The Other Guys - I have to admit that I had no expectations for this movie. I caught it on television and decided I'd watch the first few minutes, and 100 minutes later I had finished watching the entire thing. It's a little uneven at times, and the humor can get a little exhausting as it goes on, but I got some really big laughs out of it and was pretty entertained throughout. I think Mark Wahlberg is actually a pretty underrated comedic actor. The first 15 minutes or so with Samuel L. Jackson and The Rock were hilarious as well. 3.5/5

    Z - I saw the first half of this film several years ago, and fell asleep. Not because I was bored or thought the movie was bad, because I actually really liked what I saw. At the time I was watching it, however, I was incredibly tired and just couldn't sustain the energy to keep awake through the rest of the movie. Now after having bought it during the last Criterion sale at Barnes and Noble, I am very happy that I decided to see the movie in its entirety because it's one of the best and most gripping political thrillers I've ever seen. It's a thrilling experience and holds up remarkably well even by today's standards. It's fast paced and keeps you riveted throughout with great performances all around, especially from Jean-Louis Trintignant as the magistrate. I can't say I knew anything about the real life story which this movie is based on at all, but it's a powerful one. This also contained another ending which I wasn't expecting. Can't recommend it enough. 5/5

    A Tale of Two Cities (1935) - I feel very fortunate for being able to say I saw two great movies this week. I finished reading the Dickens novel of this story a couple of weeks ago, and absolutely loved it. It's interesting to see how certain themes are still relevant today, and how Nolan incorporated certain parts of it into his final Batman film. As for this movie, I loved it. Inevitably, the narrative is tighter and more condensed than the book, but it basically depicts all of the essential and most memorable moments from Dickens' novel. The acting, cinematography, costumes and sets are all pretty astounding. The one particular set piece that is quite the spectacle to behold is the storming of the Bastille, where thousands of extras fill the screen in a way that sadly just doesn't happen anymore. The two standout performances to me were Reginald Owen as Stryver and, in particular, Ronald Colman as Sydney Carton. He was the heart and soul of the book, and I felt his character was even more apparent in this film and he played the role perfectly. I know this movie was nominated for Best Picture and Best Film Editing at the Oscars that year, but it's a real shame Colman didn't get a Best Actor nod as well. As I watched this film I was also surprised that no one has adapted this story for the big screen since the 1950s. The story has tons of drama and suspense that I think would be interesting to see adapted again. 5/5

    • http://www.ropeofsilicon.com/profile/AS/ AS

      Z is indeed a great film.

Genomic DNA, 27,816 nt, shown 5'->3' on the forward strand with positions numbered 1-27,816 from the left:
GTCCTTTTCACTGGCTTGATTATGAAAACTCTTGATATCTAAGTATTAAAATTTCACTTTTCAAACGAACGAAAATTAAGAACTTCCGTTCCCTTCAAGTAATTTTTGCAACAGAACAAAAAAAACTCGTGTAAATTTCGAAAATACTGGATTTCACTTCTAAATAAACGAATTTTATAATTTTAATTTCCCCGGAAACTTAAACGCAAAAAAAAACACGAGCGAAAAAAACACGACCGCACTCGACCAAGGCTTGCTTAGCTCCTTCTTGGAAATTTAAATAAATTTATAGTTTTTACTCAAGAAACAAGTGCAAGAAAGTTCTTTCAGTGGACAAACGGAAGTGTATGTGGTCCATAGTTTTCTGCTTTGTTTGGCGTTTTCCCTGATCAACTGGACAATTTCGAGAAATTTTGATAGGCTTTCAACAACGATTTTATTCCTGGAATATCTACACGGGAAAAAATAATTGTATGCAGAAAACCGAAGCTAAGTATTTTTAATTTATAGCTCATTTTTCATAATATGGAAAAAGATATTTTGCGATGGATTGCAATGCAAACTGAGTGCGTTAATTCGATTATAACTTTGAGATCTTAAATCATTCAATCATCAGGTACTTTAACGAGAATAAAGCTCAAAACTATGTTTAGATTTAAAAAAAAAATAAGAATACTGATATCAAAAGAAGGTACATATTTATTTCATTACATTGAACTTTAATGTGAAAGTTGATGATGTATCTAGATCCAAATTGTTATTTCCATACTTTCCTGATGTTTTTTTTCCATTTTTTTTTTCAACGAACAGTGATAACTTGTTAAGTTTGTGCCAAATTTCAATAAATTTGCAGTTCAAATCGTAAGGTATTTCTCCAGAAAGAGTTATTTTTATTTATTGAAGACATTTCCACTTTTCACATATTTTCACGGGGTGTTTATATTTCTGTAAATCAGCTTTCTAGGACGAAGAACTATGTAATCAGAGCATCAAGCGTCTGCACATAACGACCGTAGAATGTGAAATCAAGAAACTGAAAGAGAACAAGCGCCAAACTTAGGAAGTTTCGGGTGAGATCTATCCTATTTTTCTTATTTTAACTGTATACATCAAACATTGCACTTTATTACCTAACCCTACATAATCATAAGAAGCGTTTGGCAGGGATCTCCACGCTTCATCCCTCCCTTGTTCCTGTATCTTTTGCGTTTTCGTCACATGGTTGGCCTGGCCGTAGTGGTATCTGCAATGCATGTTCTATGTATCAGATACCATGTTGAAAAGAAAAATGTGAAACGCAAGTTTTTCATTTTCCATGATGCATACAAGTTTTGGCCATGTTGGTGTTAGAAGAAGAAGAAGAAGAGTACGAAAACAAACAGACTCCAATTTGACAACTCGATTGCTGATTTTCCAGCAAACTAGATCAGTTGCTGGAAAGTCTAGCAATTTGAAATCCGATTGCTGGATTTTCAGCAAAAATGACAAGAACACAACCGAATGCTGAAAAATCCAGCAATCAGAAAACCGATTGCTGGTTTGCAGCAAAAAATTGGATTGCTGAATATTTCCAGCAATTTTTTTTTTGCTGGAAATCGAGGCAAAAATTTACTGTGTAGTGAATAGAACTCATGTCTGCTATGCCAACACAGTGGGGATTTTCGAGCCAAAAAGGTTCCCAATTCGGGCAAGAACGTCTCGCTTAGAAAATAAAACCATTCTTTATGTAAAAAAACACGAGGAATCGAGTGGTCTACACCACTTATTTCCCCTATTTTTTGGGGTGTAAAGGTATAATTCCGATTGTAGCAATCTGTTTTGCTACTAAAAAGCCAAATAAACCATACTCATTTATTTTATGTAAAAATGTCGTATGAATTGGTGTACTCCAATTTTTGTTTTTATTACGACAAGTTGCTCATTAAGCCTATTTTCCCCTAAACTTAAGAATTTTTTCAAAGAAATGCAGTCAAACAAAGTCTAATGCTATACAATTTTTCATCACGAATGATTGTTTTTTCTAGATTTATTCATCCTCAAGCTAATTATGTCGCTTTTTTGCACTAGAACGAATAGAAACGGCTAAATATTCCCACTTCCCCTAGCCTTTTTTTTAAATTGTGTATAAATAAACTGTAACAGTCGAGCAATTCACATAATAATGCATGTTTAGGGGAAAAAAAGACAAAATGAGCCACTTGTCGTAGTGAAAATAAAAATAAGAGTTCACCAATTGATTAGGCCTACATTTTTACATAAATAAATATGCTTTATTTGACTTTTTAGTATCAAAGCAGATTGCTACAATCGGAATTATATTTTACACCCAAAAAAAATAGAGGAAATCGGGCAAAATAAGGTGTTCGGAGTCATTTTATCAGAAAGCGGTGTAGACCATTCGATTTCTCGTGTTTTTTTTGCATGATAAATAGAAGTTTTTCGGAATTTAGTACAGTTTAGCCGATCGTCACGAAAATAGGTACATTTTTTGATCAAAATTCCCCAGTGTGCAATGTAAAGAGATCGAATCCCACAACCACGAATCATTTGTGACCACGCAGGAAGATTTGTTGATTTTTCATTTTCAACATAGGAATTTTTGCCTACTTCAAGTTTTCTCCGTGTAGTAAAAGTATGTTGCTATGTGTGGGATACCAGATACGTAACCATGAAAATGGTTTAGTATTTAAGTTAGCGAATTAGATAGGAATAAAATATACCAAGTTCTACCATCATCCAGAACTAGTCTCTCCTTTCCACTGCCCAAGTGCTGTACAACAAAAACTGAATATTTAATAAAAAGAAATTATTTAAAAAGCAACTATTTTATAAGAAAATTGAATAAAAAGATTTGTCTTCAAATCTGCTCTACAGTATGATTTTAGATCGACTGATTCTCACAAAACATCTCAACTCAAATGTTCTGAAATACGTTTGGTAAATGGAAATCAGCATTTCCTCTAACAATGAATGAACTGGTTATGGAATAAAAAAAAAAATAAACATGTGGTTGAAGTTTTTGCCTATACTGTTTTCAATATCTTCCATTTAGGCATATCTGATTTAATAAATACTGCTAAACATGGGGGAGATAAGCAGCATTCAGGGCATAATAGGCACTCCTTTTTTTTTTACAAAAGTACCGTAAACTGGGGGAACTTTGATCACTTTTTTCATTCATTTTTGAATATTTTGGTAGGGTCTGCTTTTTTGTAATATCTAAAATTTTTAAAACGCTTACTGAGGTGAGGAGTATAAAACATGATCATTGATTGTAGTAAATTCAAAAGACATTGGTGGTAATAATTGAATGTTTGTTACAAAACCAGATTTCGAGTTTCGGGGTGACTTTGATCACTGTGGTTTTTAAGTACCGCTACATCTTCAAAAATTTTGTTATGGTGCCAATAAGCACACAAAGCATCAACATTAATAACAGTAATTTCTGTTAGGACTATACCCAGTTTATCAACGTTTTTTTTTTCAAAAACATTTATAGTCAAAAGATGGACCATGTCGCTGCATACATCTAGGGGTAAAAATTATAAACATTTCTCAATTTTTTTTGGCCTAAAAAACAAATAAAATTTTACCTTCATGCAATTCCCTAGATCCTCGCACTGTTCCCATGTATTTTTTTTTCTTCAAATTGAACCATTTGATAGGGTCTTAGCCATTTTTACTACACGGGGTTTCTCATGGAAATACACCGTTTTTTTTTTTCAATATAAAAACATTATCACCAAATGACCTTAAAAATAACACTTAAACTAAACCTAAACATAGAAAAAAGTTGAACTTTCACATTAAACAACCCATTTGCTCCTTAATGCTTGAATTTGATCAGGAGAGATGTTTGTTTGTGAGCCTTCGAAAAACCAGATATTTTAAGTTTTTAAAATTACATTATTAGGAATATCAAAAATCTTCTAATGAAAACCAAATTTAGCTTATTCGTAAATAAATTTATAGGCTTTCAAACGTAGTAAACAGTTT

• http://www.ropeofsilicon.com/profile/G-Man/ G-Man

    Do you guys think it would be Washington D.C. and politics overkill to watch both The West Wing and House of Cards at the same time?

    • http://www.ropeofsilicon.com/profile/Mikey/ Mikey

      I'm considering doing the same thing. In fact I just picked up Season 1 of West Wing on DVD (impulse buy!). From what I gather they paint two different pictures of Washington, so it could be a fun little exercise.

    • http://www.ropeofsilicon.com/profile/AS/ AS

      One of the things that makes House of Cards so great is that it's the opposite of The West Wing. No 6th grade optimism or naive idealism.

  • http://www.ropeofsilicon.com/profile/Mikey/ Mikey

    In theaters:

    Warm Bodies: Perfectly enjoyable and charming. The plot is fun, although once you get past the fact that it's a zombie love story, it's all very predictable. Hoult and Palmer have great chemistry, with Hoult's performance being a stand out. He might be the first zombie I ever cared about (assuming we're not counting those last couple minutes of Shaun of the Dead). I see a lot of people loving Corddry's performance, but I'm not totally convinced. He was definitely the funniest character in the film, but I never felt that he was a zombie in the same way I felt Hoult was. Corddry always felt like a comedian playing a zombie, which was a little distracting (obviously once the zombies start becoming more human this became less and less of an issue). I will disagree with Brad and say I did love the use of the music, with Hungry Heart being particularly inspired. My major complaint has to be with the final act. The film spends the whole time completely aware that it's a fun, forgettable, rom-com and then for little to no reason tries to throw some action and drama in and it just doesn't work. Up till then though, pretty solid. 2.5/4

    At home:

    The Conversation: Already shared my thoughts at movie club. A good movie with great performances and scenes, but questionable pacing. 3/4

    End of Watch: I liked it, but I think some of the praise was undeserved. The shaky cam was fine and fit the tone the film was trying to set, though it didn't elevate it by any means. Gyllenhaal and Peña have great chemistry and their back and forth is the highlight of the film. Kendrick is good in her small role and adds a fun dynamic that can take a break from the otherwise constant police stuff.I have two major complaints though. Firstly, I have no idea why the Ayer added scenes showing the criminals committing crimes and plotting. These characters never moved past basic stereotypes, and these scenes only served to take away the surprise when the shootout starts. Secondly, I absolutely hated the last scene. SPOILERS: We get it, they were friends. Peña's death was hitting pretty hard, because we just watched a whole movie about the loyalty and friendship between these two partners. The final scene served to just remind us of what the whole movie was about and felt completely manipulative. 3/4